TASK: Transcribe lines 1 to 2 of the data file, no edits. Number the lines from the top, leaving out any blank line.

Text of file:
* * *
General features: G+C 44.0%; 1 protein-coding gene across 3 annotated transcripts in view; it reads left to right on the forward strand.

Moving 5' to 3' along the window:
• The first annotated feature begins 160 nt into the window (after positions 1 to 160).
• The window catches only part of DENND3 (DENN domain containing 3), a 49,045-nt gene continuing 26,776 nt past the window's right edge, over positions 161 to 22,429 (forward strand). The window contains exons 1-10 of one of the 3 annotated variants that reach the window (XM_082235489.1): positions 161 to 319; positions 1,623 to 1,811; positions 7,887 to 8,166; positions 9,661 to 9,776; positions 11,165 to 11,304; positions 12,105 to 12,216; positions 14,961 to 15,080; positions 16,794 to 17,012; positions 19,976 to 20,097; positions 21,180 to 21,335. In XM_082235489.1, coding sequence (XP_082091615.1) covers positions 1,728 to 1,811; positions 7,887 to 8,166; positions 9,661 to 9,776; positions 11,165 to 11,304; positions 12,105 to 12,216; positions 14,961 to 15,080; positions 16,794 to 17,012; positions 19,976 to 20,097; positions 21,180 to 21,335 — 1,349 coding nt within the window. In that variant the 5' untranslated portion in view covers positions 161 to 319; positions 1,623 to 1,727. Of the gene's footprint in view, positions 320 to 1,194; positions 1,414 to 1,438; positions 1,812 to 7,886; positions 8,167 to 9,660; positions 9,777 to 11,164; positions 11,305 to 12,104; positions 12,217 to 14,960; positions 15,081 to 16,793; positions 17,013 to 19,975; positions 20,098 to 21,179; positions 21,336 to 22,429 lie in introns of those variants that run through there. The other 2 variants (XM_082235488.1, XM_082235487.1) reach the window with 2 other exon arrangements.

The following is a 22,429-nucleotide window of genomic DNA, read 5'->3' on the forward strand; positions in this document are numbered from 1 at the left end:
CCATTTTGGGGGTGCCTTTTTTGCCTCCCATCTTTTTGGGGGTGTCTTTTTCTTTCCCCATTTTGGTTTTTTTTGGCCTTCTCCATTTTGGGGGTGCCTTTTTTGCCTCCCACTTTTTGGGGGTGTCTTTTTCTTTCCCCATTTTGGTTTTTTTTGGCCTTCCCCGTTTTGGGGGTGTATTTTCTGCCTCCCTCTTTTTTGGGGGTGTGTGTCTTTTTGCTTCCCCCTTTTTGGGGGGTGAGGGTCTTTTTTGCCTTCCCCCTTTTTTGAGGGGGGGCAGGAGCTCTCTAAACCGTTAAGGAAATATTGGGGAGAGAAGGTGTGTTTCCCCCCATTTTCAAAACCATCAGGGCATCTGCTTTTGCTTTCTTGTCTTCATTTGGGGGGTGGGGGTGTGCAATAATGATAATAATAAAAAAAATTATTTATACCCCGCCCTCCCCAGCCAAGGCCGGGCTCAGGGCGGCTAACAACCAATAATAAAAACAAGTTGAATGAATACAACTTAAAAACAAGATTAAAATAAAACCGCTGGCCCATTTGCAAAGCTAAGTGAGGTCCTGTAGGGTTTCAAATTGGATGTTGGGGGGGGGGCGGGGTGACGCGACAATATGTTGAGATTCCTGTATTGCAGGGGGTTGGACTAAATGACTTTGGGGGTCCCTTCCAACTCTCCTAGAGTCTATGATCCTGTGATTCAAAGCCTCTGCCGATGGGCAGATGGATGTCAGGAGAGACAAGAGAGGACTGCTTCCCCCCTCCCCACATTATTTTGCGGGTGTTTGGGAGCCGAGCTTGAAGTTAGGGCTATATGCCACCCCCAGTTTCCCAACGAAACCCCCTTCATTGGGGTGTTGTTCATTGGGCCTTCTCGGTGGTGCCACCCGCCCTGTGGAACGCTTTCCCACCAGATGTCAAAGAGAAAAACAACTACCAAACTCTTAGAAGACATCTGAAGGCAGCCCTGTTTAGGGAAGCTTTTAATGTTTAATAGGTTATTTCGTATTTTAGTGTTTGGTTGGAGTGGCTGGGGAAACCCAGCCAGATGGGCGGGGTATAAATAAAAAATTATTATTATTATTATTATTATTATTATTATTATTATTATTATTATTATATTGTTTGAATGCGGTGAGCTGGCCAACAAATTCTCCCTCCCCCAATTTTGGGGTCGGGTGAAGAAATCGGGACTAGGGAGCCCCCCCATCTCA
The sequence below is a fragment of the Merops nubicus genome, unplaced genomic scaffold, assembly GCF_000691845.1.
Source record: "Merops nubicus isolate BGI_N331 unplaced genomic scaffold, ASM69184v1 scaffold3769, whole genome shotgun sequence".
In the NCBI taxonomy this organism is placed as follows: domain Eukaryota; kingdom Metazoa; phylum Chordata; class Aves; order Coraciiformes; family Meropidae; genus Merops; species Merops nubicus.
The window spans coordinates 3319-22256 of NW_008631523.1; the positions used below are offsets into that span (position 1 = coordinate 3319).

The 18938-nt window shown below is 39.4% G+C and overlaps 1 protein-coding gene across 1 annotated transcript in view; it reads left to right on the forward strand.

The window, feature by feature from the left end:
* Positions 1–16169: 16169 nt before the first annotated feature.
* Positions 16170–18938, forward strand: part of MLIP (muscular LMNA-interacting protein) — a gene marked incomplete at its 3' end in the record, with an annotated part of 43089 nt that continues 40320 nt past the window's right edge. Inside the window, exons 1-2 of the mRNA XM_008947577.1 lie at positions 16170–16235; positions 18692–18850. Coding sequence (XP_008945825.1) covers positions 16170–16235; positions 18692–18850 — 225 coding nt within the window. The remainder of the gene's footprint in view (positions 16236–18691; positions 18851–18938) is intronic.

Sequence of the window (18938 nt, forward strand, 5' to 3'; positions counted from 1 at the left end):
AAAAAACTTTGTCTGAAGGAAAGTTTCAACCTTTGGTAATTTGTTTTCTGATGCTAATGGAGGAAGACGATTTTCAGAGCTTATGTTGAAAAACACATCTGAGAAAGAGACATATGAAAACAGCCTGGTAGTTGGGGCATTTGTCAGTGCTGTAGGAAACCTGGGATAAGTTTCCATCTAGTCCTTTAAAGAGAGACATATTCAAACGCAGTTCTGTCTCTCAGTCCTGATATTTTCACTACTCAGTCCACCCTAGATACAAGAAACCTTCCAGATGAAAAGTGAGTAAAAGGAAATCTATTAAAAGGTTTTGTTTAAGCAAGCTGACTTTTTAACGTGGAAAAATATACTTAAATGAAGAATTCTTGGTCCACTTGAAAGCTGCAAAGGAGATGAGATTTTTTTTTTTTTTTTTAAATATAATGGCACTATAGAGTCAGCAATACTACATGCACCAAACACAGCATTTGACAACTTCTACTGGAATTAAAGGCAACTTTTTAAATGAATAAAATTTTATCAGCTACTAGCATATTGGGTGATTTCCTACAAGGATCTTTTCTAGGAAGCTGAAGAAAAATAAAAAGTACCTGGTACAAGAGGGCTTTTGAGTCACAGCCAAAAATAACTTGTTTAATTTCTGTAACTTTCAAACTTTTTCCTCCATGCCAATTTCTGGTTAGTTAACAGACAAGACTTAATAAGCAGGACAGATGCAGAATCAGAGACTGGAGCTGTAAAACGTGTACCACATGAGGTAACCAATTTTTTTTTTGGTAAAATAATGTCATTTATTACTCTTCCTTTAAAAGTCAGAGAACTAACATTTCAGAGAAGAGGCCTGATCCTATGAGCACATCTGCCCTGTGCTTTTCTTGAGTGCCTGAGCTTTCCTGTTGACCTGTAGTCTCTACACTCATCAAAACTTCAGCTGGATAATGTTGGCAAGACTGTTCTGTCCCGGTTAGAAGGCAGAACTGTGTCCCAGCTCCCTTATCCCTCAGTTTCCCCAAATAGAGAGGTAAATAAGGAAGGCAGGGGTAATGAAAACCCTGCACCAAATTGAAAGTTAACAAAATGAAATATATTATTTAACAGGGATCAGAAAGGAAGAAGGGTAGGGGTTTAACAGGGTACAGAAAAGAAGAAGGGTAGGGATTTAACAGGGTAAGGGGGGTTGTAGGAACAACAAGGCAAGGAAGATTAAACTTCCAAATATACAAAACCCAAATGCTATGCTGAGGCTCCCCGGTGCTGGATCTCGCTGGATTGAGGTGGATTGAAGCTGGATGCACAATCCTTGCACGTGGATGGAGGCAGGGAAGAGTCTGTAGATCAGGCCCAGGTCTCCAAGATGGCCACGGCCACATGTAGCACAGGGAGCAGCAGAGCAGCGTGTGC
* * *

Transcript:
General features: G+C 44.0%; 1 protein-coding gene across 3 annotated transcripts in view; it reads left to right on the forward strand.

Moving 5' to 3' along the window: